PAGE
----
People carrying shopping bags walk inside the King of Prussia shopping mall, as shoppers show up early for the Black Friday sales, in King of Prussia, Pennsylvania, U.S. November 26, 2021. REUTERS/Rachel Wisniewski

In the 12 months through April, the CPI increased 8.3%. While that was the first slowdown in the annual CPI since last August, it marked the seventh straight month of increases in excess of 6%. The CPI shot up 8.5% in March, the largest year-on-year gain since December 1981.

Annual readings are likely to subside further as last year's large increases fall out of the calculation, but remain above the Fed's 2% target at least through 2023. A shift in demand back to services from goods is also seen cooling inflation.

But risks are skewed to the upside, with China's zero tolerance COVID-19 policy and the dragging Russia-Ukraine war putting more strain on global supply chains. Demand for services like air travel and hotel accommodation over the summer as well as worker shortages could keep inflation elevated.

"We remain nervous about the impact from gasoline and the growing price pressures within services," said James Knightley, chief international economist at ING in New York.

Excluding the volatile food and energy components, the CPI accelerated 0.6% after climbing 0.3% in March. The so-called core CPI rose 6.2% in the 12-months through April. That followed a 6.5% jump in March, which was the largest gain since August 1982. A key measure of rents, owners' equivalent rent of primary residence, surged 0.5% last month. That was the biggest increase since June 2006 and followed a 0.4% rise in March.

Underlying inflation pressures were also fanned by airline fares, which soared a record 18.6% because of strong demand and high jet fuel prices. Hotel and motel accommodation also cost more as did recreation and household furnishings.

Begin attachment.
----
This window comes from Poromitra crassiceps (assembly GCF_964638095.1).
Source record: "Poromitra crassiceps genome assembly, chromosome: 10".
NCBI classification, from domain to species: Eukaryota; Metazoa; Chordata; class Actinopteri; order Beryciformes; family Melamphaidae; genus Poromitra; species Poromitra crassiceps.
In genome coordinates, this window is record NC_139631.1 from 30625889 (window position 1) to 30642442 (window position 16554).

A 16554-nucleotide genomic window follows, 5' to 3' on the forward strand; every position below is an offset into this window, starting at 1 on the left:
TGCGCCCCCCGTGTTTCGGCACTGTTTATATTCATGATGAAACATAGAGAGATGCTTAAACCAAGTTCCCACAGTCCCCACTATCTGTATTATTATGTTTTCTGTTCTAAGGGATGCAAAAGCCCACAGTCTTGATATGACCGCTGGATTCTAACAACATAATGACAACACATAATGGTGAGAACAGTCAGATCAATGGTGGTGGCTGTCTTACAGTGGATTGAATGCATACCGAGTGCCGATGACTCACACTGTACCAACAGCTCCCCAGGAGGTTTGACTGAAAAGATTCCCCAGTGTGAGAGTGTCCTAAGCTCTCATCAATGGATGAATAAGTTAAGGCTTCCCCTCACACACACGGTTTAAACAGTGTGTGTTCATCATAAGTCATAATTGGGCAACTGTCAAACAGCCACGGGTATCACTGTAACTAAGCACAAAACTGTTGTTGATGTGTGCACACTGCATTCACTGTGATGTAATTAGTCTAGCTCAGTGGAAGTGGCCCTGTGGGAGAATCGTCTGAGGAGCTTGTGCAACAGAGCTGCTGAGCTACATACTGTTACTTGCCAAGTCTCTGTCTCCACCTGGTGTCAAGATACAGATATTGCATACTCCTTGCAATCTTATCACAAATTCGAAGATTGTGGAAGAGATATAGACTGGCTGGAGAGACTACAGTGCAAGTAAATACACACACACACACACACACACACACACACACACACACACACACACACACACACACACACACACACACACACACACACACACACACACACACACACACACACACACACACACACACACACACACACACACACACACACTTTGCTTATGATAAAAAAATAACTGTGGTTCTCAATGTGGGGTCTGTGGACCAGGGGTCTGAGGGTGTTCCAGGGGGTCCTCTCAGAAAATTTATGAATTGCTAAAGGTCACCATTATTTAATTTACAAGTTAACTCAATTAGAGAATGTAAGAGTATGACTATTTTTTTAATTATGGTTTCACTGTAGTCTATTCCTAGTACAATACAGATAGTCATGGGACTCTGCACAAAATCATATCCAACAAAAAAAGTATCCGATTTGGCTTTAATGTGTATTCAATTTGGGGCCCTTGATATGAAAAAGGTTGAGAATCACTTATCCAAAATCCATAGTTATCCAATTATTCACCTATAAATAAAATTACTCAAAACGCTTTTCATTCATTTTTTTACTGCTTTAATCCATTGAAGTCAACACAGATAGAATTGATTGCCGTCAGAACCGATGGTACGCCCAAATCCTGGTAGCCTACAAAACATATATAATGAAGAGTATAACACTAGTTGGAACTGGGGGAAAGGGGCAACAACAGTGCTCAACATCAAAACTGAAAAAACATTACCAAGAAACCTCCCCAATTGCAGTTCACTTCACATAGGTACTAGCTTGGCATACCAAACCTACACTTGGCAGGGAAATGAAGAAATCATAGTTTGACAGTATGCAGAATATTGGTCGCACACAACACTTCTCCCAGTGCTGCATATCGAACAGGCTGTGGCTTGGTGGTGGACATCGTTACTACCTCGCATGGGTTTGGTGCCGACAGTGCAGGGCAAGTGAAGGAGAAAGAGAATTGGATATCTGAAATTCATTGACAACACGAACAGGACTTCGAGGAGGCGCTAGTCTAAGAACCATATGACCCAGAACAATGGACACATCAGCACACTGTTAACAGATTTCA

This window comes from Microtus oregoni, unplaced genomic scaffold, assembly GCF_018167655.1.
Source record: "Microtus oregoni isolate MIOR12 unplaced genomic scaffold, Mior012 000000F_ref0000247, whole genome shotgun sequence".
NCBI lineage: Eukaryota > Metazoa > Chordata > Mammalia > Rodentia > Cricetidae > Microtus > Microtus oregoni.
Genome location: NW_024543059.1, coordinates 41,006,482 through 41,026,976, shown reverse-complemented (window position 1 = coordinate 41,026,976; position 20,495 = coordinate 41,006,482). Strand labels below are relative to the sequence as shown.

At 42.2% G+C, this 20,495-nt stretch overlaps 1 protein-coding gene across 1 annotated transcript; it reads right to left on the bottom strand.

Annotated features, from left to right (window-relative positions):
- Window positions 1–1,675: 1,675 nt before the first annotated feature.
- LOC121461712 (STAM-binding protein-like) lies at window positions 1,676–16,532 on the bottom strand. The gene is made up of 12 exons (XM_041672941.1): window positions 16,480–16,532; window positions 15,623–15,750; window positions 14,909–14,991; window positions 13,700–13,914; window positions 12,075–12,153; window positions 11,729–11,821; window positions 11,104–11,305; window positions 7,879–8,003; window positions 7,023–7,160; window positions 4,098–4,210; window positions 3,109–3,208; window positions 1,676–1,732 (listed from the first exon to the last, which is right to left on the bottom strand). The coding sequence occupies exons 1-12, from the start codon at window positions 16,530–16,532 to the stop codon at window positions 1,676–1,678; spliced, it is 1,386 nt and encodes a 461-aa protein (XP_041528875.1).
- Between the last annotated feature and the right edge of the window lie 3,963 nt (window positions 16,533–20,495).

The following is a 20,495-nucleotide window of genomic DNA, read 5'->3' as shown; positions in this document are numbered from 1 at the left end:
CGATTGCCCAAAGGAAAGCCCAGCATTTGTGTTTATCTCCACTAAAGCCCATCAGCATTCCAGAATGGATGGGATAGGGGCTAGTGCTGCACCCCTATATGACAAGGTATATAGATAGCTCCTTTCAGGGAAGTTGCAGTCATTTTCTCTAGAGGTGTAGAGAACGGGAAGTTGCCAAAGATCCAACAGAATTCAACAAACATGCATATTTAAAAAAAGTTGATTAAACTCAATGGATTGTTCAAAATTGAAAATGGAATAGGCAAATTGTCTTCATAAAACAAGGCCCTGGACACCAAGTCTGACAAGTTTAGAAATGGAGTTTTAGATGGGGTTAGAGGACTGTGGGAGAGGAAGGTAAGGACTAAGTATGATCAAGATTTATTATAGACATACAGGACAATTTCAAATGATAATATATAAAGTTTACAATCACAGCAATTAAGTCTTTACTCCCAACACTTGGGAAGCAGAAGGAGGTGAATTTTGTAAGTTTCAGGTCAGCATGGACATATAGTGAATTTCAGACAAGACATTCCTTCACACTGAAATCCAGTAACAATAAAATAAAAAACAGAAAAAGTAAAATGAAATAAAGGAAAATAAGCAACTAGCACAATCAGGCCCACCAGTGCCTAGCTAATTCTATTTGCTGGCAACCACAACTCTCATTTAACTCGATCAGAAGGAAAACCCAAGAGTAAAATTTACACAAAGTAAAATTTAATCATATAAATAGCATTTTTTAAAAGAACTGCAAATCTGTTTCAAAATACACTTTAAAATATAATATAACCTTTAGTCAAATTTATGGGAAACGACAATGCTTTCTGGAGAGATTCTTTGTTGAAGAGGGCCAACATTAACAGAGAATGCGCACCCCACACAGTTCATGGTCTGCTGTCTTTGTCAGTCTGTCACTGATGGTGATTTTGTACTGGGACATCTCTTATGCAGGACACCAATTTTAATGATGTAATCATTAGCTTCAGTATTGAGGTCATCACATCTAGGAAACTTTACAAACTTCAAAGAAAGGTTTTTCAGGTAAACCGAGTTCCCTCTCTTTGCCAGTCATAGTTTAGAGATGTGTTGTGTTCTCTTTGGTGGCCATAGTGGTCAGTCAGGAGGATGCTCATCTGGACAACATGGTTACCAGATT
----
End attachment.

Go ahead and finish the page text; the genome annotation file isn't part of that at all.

New motor vehicle prices accelerated 1.1% in part as the government shifted from surveying dealerships to using transaction data to calculate price changes.

Americans also paid more for healthcare, with the cost of hospital services increasing 0.5%, though prices for prescription medication were unchanged.

Core services prices, raced 0.7%, the most since August 1990, which economists said was evidence of soaring labor costs being passed on to consumers. They argued that a wage-price spiral would be hard for the Fed to combat without stalling growth or pushing the economy into recession.

"With services prices continuing to rise further, it will likely be increasingly hard for the Fed to deny that this wage-price spiral dynamic is taking place, and recognition of that would be a further hawkish risk," said Veronica Clark, an economist at Citigroup in New York.

But consumers got some relief, with apparel prices falling 0.8%. The biggest drop there since May 2020 ended six straight months of increases.

Communication costs fell for a third consecutive month, while prices for used cars and trucks declined 0.4%.

Reporting by Lucia Mutikani; Editing by Dan Burns, Andrea Ricci and Chris Reese